Listen to and watch the World premiere recording of Remembering, the powerful new work by Mark-Anthony Turnage's, out now on LSO Live. Jointly commissioned by the London Symphony Orchestra - with support from Susie Thomson - Stiftung Berliner Philharmoniker and Boston Symphony Orchestra, critics have called it one of Turnage best new orchestral works.
Sir Simon Rattle has long been a champion of the composer’s music and was the catalyst behind the commission, his first since becoming LSO Music Director. Turnage wrote the work for Evan Scofield, the son of his friend and colleague, jazz guitarist John Scofield, who tragically died of sarcoma aged only 26. The piece captures his positive and adventurous spirit with an energetic, pulsating figure, seesawing from double basses to high brass, igniting the work. Tonal and melodic sections juxtapose the taut rhythmic patterns and fateful, drum-heavy, climactic sounds. On Rattle’s request, it features no violins. The dark hues of the violas proving perfect for such an emotionally powerful work. Remembering is now available to stream and download from all major digital music services. As well as listening, you can also watch the January performance in full on Apple Music.
‘we found it immensely powerful and affecting, and with this fantastic honesty that all Mark’s music has. When he is telling you such a strong message, you really get it.’ Sir Simon Rattle
After Evan's death, his ashes were scattered across the world by family and friends, as his mother Susan describes:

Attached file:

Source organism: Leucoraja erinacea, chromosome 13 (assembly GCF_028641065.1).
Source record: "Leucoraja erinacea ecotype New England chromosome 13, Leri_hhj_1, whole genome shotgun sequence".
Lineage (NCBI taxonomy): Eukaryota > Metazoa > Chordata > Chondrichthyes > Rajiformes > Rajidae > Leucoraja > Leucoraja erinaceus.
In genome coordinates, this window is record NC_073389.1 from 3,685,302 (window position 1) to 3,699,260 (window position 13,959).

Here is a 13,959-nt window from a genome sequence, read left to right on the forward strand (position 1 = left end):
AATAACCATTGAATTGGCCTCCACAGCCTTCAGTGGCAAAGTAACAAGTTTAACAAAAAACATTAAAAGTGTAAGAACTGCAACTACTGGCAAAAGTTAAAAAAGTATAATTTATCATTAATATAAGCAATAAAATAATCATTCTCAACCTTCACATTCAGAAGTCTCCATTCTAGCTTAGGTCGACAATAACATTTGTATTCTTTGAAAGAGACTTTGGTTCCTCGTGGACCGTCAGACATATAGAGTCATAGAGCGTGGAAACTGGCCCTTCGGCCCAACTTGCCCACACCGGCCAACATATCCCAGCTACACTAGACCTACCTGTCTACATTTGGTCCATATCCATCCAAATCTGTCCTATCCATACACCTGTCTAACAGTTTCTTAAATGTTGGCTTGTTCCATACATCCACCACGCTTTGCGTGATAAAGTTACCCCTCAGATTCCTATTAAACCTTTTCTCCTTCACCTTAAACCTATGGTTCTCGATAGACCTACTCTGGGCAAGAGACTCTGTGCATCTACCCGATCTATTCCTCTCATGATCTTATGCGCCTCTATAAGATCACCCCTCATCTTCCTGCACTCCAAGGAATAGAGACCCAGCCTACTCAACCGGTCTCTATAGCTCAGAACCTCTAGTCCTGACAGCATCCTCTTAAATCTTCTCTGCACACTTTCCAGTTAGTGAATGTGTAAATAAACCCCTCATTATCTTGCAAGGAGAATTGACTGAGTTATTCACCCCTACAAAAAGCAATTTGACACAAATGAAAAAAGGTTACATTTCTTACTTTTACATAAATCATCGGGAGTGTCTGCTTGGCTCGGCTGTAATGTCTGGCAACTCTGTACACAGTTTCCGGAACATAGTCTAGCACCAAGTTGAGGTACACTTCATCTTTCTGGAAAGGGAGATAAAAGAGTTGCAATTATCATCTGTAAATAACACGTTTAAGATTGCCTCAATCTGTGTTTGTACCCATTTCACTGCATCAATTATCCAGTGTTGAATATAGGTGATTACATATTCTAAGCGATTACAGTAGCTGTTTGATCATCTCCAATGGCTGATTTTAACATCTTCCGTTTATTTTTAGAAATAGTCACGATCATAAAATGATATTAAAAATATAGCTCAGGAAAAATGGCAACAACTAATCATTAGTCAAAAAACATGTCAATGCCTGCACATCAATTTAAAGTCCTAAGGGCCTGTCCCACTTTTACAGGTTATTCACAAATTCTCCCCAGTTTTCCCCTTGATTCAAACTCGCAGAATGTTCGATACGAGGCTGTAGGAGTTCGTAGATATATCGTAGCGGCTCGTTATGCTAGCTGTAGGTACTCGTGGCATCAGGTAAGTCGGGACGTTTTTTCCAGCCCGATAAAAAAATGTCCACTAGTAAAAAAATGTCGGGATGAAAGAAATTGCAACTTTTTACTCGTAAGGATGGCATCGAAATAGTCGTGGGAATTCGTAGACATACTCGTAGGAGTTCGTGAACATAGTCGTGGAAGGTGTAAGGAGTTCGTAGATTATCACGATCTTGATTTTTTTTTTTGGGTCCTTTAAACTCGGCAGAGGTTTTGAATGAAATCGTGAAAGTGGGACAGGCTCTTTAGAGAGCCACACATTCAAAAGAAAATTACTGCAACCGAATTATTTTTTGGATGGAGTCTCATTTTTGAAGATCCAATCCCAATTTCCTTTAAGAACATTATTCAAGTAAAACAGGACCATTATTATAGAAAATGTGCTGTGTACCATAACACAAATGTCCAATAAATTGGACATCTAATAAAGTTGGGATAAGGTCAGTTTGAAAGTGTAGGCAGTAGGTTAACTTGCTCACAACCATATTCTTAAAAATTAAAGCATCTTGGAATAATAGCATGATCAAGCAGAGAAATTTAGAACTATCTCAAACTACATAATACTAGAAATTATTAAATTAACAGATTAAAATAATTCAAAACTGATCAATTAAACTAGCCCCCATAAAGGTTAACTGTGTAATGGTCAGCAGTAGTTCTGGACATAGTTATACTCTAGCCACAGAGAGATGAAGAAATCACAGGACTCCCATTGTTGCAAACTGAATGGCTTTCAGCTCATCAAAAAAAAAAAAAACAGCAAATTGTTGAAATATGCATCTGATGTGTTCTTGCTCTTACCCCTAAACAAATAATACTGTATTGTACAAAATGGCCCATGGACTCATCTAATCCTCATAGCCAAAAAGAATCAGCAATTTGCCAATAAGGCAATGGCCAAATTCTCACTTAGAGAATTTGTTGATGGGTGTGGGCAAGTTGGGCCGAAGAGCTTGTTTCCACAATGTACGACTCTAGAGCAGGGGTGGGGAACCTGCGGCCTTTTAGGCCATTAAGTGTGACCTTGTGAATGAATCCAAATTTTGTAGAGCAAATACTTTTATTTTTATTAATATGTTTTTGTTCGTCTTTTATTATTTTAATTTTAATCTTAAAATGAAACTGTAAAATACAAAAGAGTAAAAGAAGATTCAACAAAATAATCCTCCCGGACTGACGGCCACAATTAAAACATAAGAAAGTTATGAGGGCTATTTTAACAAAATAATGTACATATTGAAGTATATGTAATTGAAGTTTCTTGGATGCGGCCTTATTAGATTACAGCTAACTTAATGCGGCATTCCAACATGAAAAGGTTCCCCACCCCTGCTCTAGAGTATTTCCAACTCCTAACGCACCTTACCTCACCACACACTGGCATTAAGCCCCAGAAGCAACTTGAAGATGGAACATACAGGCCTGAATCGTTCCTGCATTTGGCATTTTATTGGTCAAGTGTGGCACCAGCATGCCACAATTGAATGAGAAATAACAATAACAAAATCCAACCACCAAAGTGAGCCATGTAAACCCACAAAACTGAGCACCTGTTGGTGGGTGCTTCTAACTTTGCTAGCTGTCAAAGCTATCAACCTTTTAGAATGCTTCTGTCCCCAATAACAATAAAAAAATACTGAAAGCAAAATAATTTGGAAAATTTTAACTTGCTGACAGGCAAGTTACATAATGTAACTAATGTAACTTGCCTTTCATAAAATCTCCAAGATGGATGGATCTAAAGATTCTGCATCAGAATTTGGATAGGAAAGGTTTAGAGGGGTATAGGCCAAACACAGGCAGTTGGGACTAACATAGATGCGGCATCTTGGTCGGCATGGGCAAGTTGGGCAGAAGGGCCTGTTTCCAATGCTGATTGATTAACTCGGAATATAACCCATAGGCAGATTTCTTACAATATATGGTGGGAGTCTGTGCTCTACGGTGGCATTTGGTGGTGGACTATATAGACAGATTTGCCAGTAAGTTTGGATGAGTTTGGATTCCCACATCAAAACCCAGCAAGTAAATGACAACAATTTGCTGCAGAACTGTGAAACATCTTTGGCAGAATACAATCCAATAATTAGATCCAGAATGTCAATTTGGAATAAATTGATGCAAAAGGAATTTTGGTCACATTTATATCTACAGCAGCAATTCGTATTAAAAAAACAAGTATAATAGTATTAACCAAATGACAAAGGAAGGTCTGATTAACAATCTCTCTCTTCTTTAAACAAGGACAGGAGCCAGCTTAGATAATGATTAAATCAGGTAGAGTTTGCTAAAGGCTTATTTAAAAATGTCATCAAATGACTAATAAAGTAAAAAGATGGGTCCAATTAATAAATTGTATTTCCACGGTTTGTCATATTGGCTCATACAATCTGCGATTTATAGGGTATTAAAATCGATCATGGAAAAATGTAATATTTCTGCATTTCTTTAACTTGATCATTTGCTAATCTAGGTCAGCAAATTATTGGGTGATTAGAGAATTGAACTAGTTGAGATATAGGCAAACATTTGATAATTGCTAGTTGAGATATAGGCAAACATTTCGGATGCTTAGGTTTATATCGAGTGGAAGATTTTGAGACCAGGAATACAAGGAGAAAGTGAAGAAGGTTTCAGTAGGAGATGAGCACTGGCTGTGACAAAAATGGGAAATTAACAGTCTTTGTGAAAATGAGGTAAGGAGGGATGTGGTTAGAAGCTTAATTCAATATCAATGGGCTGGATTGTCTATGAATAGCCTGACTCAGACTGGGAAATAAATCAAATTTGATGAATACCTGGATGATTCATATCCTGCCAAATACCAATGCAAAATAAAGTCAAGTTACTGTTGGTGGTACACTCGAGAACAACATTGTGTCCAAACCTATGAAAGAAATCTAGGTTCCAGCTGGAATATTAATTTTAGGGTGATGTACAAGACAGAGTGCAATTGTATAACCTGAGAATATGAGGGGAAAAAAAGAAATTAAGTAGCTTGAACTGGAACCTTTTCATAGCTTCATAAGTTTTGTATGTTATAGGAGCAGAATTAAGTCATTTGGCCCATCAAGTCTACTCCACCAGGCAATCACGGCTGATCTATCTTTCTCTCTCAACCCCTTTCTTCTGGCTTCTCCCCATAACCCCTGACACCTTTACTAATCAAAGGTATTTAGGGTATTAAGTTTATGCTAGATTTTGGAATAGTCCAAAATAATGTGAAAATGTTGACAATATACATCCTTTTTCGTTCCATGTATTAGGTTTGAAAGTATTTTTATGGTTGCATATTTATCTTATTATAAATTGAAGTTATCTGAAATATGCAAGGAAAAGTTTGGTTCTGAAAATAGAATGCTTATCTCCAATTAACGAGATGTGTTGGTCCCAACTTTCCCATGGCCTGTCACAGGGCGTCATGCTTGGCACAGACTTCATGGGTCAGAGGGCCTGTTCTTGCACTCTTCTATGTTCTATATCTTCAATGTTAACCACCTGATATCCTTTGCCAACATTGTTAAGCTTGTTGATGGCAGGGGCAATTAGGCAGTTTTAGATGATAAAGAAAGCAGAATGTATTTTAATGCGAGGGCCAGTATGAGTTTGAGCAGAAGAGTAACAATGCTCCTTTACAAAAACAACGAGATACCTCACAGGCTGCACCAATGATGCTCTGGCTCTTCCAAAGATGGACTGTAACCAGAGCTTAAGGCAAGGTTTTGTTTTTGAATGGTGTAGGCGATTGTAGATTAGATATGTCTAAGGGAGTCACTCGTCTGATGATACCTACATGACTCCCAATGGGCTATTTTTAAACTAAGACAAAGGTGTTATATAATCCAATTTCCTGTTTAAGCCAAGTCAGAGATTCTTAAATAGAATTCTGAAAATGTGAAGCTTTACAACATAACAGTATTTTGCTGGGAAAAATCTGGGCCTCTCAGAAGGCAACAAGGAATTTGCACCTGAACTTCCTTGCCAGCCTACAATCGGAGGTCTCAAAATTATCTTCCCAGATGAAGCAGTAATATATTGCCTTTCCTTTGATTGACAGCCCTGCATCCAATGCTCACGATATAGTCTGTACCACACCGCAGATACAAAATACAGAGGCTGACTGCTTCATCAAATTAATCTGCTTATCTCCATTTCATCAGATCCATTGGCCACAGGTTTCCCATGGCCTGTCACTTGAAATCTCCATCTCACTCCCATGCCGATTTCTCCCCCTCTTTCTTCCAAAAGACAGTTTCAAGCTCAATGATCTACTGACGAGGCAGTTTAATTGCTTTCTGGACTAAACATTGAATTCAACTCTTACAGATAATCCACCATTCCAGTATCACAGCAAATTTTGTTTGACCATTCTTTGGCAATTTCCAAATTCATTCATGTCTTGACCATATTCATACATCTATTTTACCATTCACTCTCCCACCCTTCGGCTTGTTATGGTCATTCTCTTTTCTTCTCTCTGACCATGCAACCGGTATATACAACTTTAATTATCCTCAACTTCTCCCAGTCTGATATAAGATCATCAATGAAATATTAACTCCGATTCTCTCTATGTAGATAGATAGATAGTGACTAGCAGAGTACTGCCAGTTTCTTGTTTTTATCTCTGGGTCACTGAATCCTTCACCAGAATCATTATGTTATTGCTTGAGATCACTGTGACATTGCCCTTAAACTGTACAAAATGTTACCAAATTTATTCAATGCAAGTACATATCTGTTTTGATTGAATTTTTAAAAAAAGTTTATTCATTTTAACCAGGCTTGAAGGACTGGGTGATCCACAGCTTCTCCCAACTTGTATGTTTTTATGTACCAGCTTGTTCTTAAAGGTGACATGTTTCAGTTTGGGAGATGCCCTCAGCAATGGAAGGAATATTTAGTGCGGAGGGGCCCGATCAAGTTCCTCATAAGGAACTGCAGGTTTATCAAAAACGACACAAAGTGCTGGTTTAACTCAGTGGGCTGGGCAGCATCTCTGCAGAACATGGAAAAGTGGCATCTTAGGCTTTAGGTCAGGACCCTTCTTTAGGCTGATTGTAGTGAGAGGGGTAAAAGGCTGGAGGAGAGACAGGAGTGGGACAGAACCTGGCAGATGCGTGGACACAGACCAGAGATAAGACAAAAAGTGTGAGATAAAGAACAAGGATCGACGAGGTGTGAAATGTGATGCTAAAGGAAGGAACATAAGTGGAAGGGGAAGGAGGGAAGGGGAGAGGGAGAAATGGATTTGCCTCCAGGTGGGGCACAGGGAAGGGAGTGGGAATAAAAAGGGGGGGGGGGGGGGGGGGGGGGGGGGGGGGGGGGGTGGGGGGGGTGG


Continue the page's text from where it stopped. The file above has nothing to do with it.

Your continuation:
'When death was suddenly looming as an impossible possibility and he described the teary doctor, I half jokingly asked what he wanted me to do with his body. “Not my body, my ashes,” he said. “Scatter me.” Even though he was fully confident that he yet could beat the odds, he indulged me this conversation, this plan. We only discussed it once – just that day and never again. I suggested that I could cast him off the Carrick-a-Rede Bridge in Ireland but he said no. He asked me to take him to Scotland. He and I had talked of a trip together to that land of the Vikings and peat. He had never been there and he wanted to go with me. If I would put him in a bog, he said, perhaps he could eventually be a part of someone’s Scotch. Though he was barely a drinker, sipping the occasional Scotch was one of his many happy pleasures.'
I was the only person to receive specific instructions. Other than me, he wanted Ursula, family members John, Jean and Alex and friends Jake, Oliver, Marc and Sam to make journeys. He asked that they take him to places they loved together or had wanted to go together or even just a place that Evan wanted to go but hadn’t made it to yet. They would know or we would know. He hoped they could take a trip that did as much for them as it would have meant to him. He wanted his death to afford them a meaningful memory and a personal way to say goodbye. He gave us the authority to arrange additional family and friend Scatter events as we saw fit, several involving overlapping groups.
The piece grew from a short piano study, written shortly after Evan’s death, which Turnage developed into the elegy that forms the achingly beautiful final movement. Although written for Evan, Turnage was also moved by the loss of several other friends and colleagues in recent years. This spurred him on to run the 2017 London Marathon in aid of the charity Brain & Spine, completing the gruelling course in a great time and raising almost £10,000 in the process. Watch him talk more about the orgins of the piece below:
***** ‘Remembering is large enough to be appreciated on its own terms...So melodically profligate a work may reflect the character to whom it pays generous tribute.’ The Arts Desk
Performed for the first time in January 2017, you can now watch the world premiere performance on Apple Music and discover interviews with Turnage and Rattle. Sir Simon Rattle will take Remembering to Germany on June 21 and you can watch his performance with the Berlin Philharmonic live via The Digital Concert Hall on Saturday June 24.